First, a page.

Steinhardt Severs Forward Connection


Turmoil continued at the Forward newspaper this week as Jewish philanthropist and co-owner Michael Steinhardt decided to stop sinking his millions into the weekly.

The news follows last week’s resignation of Steinhardt’s partner, editor Seth Lipsky, who 10 years after launching the English edition was reportedly forced out by the paper’s liberal-minded Forward Association board because of his neo-conservative political views.

Lipsky’s resignation was announced by Harold Ostroff, chair of the board of directors of Forward Newspaper LLC.

"An agreement has been entered into providing for the resignation of Seth Lipsky as editor and chief executive of the Forward effective May 25, 2000, the paper’s tenth anniversary," Ostroff said in a press release.

Ostroff told The Jewish Week Tuesday that an agreement is nearly complete to have Steinhardt dissolve the partnership and sell back his 50 percent ownership in the paper to the Forward Association.

"Michael has agreed to sell … and the Forward has agreed to purchase it," Ostroff said. "Hopefully it will be consummated in a short period. At this moment the Forward is undertaking to carry on by itself."

Ostroff declined to reveal the selling price.

Steinhardt, a former hedge-fund manager who invested millions in the paper over the last several years, did not return several phone calls.

Forward managing editor Ira Stoll said Tuesday the newspaper staff had not been notified about the impending sale. He said that at a staff meeting last week, management told employees "they have made arrangements to continue the paper at its current level of deficit for three years."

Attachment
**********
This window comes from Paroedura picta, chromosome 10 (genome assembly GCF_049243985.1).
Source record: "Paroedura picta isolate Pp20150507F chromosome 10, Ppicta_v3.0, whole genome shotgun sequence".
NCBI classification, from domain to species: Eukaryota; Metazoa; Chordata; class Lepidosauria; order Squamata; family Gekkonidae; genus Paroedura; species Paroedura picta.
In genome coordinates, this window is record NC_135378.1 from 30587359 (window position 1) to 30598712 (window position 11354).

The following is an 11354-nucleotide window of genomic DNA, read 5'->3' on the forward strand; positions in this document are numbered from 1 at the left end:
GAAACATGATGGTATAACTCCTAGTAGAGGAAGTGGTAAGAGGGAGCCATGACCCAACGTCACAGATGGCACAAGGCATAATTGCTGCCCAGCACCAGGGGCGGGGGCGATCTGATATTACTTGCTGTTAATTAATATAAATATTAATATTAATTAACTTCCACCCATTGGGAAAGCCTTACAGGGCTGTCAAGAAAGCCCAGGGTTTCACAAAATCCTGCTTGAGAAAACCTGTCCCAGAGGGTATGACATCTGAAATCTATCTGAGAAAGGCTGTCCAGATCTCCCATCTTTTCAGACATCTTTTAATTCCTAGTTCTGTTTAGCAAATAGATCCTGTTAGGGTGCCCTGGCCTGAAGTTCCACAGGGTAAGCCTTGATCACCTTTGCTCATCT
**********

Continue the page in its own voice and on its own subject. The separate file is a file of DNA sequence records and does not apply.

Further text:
An official at the independent weekly, which reportedly has been losing about $2 million a year, has begun a search for a new editor.

It’s not clear what the loss of Steinhardt’s millions will mean for the future of the paper, a grandchild of the Yiddish-language Forverts, a must-read daily for East European Jewish immigrants in America in the early 1900s.

A champion of the Jewish labor movement, the Forverts boasted a daily circulation of about 250,000 in the 1920s. With the passing of the Yiddish-speaking generation, the Forverts survived as a small weekly until Lipsky launched the English edition in 1990.

Stoll said Lipsky, a former member of the politically conservative editorial board of the Wall Street Journal, "is not giving interviews."

While Lipsky’s resignation was attributed in the press to ideological differences, others say the paper’s heavy financial losses, the widespread criticism of its sensationalist style and its merging of news and opinion were factors.

Under Lipsky’s reign, the Forward developed a reputation as a paper that regularly irked the Jewish establishment. A recent headline, "If Police Spot a Clown in the Capitol, It Might Be Steve Solender on the Job," referred to the president and CEO of the United Jewish Communities, triggering outrage among some 39 Jewish organization executives.

But the paper has also won praise for its cultural coverage and for discovering some good writers. And some observers saw danger signs in Lipsky’s resignation. Columbia University journalism professor Samuel Freedman said he is "very concerned" about editors being forced out because their editorial opinions differ with their publishers.

"This is the best career move Lipsky has ever had," said one Jewish journalist of the ouster. "Now he’ll be a martyr and his accomplishments at the Forward will be exaggerated exponentially."